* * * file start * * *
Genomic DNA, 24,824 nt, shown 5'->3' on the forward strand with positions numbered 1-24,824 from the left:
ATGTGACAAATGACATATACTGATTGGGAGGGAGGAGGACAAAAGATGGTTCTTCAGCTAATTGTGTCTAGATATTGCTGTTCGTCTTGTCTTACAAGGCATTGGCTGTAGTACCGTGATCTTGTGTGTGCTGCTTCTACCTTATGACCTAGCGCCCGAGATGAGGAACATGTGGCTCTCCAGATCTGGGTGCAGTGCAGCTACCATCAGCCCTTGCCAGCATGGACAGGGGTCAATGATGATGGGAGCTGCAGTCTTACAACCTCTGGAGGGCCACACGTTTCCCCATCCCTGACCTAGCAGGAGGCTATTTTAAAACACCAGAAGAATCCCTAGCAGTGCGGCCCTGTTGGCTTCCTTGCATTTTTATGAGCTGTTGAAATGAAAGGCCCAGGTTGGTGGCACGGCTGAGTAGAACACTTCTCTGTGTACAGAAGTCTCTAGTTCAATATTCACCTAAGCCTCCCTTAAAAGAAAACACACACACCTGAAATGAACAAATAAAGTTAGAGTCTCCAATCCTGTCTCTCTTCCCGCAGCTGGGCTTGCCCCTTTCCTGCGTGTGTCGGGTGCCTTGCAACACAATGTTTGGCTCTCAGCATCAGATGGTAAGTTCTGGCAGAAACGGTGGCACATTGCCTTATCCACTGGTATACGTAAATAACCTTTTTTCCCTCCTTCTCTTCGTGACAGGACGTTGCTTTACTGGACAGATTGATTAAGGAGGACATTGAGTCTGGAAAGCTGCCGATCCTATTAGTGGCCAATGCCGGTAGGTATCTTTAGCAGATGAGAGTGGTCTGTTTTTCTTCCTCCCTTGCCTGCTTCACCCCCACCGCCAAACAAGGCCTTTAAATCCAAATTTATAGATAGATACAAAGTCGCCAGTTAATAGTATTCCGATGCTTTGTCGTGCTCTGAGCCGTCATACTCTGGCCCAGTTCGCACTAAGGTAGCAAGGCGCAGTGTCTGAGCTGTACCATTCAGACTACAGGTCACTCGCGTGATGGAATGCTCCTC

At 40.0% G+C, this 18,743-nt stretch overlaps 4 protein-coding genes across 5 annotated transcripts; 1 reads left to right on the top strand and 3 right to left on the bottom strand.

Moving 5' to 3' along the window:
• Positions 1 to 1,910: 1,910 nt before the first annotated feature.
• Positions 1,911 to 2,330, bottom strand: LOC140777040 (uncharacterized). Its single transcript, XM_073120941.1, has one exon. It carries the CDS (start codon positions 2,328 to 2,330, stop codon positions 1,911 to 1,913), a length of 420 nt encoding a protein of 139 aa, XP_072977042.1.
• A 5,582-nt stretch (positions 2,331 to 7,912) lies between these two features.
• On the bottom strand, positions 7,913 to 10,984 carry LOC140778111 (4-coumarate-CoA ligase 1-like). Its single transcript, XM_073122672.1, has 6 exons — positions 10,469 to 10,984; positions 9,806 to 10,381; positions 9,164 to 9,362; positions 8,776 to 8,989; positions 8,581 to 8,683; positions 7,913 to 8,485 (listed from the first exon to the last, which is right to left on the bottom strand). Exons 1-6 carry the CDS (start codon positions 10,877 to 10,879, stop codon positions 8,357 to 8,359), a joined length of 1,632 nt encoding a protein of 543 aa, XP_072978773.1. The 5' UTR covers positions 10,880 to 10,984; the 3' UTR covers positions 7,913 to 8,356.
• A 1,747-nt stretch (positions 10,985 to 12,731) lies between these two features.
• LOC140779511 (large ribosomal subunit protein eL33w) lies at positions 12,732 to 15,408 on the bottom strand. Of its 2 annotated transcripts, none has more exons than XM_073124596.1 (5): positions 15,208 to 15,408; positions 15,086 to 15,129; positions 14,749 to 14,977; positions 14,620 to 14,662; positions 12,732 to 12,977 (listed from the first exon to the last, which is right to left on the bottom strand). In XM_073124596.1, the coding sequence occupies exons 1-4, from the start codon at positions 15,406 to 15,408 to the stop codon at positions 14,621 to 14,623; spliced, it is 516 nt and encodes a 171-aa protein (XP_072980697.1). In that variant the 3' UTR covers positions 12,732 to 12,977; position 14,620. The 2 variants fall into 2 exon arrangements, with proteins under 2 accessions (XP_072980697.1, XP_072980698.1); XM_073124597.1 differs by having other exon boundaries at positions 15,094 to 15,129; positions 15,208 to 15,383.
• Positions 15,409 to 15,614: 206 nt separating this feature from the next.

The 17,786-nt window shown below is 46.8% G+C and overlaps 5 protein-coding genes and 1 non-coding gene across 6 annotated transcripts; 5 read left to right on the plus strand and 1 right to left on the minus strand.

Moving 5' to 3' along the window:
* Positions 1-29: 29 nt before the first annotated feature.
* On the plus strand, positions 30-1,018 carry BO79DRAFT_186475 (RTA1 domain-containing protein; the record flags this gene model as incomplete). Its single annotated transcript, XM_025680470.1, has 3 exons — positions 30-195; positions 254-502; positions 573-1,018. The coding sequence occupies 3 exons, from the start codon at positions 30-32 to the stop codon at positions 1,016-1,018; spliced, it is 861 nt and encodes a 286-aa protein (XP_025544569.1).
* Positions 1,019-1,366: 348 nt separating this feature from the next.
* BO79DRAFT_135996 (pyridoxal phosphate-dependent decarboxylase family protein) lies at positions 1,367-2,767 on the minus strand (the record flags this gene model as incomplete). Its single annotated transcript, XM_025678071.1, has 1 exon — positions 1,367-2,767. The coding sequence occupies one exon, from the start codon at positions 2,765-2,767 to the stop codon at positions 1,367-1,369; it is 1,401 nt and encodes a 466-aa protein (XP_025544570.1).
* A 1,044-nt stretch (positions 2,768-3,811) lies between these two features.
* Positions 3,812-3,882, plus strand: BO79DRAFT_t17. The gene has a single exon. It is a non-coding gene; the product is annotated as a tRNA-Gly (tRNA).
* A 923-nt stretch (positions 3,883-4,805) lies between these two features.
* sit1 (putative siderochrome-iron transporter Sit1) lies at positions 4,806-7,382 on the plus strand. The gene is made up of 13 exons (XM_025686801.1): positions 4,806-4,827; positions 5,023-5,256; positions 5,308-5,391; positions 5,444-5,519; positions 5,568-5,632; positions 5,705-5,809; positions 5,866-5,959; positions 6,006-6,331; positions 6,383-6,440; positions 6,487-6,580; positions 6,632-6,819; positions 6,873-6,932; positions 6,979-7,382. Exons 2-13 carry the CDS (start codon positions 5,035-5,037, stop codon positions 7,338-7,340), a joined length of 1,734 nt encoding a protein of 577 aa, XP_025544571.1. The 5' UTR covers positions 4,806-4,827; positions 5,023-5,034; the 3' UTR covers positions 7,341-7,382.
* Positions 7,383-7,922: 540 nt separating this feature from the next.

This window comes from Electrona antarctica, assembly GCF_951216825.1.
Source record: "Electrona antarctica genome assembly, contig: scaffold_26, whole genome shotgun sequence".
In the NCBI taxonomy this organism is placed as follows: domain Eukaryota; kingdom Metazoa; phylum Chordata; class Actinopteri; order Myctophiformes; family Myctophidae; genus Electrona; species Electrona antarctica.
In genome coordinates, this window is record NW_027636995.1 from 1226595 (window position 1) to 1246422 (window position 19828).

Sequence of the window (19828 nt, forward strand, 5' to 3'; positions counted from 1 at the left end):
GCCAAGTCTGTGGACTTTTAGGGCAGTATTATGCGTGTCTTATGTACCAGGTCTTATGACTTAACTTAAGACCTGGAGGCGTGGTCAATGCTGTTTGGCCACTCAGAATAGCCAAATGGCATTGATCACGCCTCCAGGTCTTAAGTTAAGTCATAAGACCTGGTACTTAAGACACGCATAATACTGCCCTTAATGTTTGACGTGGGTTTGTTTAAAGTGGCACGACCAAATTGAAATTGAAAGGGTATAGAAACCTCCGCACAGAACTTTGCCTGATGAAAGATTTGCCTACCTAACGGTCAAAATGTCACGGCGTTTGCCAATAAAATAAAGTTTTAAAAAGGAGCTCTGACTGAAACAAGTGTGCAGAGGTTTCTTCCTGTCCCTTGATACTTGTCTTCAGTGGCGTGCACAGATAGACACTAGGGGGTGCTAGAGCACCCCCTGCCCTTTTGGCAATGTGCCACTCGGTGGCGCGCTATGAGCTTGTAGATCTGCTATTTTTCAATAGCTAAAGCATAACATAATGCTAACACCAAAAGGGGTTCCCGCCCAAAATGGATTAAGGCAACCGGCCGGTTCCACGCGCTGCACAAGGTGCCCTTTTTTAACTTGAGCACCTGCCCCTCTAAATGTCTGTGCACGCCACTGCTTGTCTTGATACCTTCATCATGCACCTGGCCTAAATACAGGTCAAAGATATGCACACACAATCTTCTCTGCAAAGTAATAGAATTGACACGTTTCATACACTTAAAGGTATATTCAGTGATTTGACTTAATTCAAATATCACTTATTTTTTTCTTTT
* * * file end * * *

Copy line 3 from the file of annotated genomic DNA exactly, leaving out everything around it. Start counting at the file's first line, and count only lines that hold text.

At 40.0% G+C, this 18,743-nt stretch overlaps 4 protein-coding genes across 5 annotated transcripts; 1 reads left to right on the top strand and 3 right to left on the bottom strand.